Both of these sources argue that, instead of trying to write for an amorphous audience you need to concentrate on your core audience. What is interesting though is that over time, the size of the core audience has fallen.
Neil references an original source, Kevin Kelly from back in 2008 who argued that all you needed was 1,000 "true fans". Neil, in his article of June of last year argues that this audience is too large (see below) and then most recently, James suggests you should "write for the 15-45 people in business that you are close to".
This reduction in the perceived size of the audience is likely a factor of two things, firstly imagining yourself writing for just a few, known, people is much less scary than speaking to the whole "Internet" so James' point is as much about confidence as audience size.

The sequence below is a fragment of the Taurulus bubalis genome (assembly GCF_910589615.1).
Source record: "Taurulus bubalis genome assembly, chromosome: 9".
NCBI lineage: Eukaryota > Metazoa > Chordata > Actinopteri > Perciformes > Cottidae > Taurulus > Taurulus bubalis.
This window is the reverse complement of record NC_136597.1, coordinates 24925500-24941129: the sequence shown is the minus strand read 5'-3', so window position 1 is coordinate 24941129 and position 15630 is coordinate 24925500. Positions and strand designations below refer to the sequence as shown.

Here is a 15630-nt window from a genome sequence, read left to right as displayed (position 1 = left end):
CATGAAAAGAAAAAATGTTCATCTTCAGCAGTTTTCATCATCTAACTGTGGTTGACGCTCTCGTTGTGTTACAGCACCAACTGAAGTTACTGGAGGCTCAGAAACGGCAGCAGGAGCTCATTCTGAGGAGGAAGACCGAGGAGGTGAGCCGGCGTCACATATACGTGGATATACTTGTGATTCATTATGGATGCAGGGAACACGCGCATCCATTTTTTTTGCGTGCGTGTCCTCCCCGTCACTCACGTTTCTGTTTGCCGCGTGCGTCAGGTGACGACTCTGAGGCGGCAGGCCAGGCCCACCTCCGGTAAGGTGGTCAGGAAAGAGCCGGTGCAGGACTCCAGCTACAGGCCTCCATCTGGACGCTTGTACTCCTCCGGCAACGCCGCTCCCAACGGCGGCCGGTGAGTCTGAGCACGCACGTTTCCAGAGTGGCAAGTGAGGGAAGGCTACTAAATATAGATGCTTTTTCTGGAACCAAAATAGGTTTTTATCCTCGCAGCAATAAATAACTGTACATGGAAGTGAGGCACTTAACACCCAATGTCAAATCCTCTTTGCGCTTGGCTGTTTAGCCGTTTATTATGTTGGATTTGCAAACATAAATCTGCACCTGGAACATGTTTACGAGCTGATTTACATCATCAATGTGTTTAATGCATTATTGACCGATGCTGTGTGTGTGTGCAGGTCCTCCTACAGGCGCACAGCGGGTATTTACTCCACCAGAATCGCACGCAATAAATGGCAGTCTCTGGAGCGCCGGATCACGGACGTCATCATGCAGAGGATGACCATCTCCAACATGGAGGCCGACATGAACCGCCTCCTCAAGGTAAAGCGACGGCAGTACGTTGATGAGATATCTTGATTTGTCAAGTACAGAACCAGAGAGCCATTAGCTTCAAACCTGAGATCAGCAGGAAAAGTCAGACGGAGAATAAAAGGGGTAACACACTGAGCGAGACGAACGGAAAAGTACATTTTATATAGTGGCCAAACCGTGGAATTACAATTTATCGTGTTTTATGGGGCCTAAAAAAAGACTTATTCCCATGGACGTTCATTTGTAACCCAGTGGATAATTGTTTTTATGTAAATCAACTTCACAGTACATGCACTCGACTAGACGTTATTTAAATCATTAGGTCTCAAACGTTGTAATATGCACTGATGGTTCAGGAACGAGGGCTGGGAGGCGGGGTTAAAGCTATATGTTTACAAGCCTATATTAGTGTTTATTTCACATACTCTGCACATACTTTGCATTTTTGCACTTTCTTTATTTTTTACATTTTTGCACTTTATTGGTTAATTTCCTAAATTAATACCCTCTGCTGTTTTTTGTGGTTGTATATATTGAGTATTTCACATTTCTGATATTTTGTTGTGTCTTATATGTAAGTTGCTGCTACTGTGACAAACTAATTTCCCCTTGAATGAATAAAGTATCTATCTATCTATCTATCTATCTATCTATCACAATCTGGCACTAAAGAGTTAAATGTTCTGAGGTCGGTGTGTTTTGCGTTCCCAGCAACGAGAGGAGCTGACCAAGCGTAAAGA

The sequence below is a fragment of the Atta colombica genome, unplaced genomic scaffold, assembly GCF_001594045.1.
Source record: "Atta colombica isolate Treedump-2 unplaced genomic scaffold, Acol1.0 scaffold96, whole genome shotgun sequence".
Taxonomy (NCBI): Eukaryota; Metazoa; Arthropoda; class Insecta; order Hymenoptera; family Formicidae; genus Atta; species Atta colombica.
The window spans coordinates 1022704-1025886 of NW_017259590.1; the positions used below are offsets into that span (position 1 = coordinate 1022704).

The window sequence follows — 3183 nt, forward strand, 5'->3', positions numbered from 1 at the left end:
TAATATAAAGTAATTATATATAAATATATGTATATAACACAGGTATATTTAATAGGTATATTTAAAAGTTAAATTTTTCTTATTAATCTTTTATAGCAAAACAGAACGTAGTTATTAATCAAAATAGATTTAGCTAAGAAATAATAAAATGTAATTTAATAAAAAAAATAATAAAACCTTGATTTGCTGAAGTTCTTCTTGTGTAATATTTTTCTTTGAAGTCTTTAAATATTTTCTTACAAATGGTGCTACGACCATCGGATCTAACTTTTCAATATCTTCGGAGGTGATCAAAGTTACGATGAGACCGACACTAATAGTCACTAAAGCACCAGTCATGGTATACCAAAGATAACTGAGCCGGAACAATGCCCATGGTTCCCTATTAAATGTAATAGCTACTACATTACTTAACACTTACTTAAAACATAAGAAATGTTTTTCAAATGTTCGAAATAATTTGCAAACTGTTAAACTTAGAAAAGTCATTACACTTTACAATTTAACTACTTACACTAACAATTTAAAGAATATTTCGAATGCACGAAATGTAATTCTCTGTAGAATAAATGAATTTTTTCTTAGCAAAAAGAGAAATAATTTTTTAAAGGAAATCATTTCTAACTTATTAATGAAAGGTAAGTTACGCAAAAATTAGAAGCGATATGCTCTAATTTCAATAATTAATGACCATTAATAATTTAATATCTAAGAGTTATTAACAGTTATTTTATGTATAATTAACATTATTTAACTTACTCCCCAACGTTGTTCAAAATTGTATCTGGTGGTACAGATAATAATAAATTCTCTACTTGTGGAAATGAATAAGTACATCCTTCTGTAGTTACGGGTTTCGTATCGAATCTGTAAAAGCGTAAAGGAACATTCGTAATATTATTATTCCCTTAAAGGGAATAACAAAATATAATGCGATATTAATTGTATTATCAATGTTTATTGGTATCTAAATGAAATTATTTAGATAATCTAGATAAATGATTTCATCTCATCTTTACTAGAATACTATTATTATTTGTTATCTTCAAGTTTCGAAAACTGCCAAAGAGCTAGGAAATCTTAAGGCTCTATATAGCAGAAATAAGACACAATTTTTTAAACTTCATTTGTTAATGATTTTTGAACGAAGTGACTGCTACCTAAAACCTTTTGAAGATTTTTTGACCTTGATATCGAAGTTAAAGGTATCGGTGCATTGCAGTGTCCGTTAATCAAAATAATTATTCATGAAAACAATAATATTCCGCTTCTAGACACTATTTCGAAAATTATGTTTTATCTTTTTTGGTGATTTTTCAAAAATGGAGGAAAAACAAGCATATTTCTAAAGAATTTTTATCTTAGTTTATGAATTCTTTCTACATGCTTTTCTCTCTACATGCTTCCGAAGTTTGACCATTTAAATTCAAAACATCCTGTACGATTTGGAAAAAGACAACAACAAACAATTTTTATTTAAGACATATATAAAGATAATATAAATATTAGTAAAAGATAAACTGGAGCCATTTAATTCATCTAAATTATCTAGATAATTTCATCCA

Separately though, in many of the Business-to-Business companies we interact with, the number of individuals that are interested in potentially very niche content is small.
Most of us would love to pen an article that is so insightful that it gets picked up and suddenly goes viral, changing the way people think globally. However, the reality is that most businesses have a small number of clients (even in large organisations, often just a handful) that really matter. If you write with those few individuals in mind, your content will be valuable, timely and relevant.
At this point, your stock rises in their eyes and all the good things start to happen.
If you have a new blog, going from zero to 1,000 is a big leap. Too big, in my opinion, and unnecessary. A better goal is to gather 100 true fans.